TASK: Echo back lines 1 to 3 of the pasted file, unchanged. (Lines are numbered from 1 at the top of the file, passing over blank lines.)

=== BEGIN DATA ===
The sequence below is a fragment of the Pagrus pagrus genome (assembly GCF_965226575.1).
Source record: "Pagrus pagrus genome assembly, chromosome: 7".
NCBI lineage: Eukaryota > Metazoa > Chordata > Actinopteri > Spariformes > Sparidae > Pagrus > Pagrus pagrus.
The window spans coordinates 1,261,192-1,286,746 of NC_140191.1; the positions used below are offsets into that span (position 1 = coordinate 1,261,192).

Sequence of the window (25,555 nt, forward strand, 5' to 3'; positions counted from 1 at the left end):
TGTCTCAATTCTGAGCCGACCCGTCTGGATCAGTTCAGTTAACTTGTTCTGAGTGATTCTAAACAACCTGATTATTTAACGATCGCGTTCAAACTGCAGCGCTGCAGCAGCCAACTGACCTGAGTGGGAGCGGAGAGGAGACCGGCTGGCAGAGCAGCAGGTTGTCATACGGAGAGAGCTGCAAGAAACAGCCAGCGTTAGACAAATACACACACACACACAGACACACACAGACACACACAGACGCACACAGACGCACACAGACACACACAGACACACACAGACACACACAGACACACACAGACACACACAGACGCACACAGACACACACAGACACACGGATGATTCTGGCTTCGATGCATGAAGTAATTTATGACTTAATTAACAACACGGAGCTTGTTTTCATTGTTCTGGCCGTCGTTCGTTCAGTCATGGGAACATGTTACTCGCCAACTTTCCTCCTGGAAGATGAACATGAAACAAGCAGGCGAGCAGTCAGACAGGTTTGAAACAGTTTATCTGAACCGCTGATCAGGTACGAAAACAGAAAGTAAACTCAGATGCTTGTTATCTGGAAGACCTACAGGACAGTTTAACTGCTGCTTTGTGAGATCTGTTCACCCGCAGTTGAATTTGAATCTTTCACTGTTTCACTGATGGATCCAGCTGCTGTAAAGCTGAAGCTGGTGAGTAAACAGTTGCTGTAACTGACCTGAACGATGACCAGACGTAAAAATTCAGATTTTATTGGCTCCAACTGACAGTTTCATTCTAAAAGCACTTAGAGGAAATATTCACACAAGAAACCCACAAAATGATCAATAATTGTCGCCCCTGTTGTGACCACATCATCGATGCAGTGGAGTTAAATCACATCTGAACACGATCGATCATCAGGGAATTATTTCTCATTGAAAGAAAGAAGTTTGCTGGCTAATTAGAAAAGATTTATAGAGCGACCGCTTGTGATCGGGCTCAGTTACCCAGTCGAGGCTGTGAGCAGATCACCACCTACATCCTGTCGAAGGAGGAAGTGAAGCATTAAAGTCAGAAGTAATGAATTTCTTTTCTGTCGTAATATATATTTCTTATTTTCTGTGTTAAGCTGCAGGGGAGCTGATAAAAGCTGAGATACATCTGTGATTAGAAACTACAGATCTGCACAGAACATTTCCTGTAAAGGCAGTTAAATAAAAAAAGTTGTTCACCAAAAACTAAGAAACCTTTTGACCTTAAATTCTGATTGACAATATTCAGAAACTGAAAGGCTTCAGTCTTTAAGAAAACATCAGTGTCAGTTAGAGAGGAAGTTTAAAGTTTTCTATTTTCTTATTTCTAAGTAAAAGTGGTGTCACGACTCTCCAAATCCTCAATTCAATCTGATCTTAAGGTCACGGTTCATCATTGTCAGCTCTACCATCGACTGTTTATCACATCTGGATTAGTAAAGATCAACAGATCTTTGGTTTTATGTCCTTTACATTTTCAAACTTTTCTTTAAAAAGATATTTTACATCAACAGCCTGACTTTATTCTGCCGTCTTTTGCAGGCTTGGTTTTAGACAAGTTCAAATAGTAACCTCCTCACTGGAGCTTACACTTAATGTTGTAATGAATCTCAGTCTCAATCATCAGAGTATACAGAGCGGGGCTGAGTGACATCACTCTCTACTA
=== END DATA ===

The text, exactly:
The sequence below is a fragment of the Pagrus pagrus genome (assembly GCF_965226575.1).
Source record: "Pagrus pagrus genome assembly, chromosome: 7".
NCBI lineage: Eukaryota > Metazoa > Chordata > Actinopteri > Spariformes > Sparidae > Pagrus > Pagrus pagrus.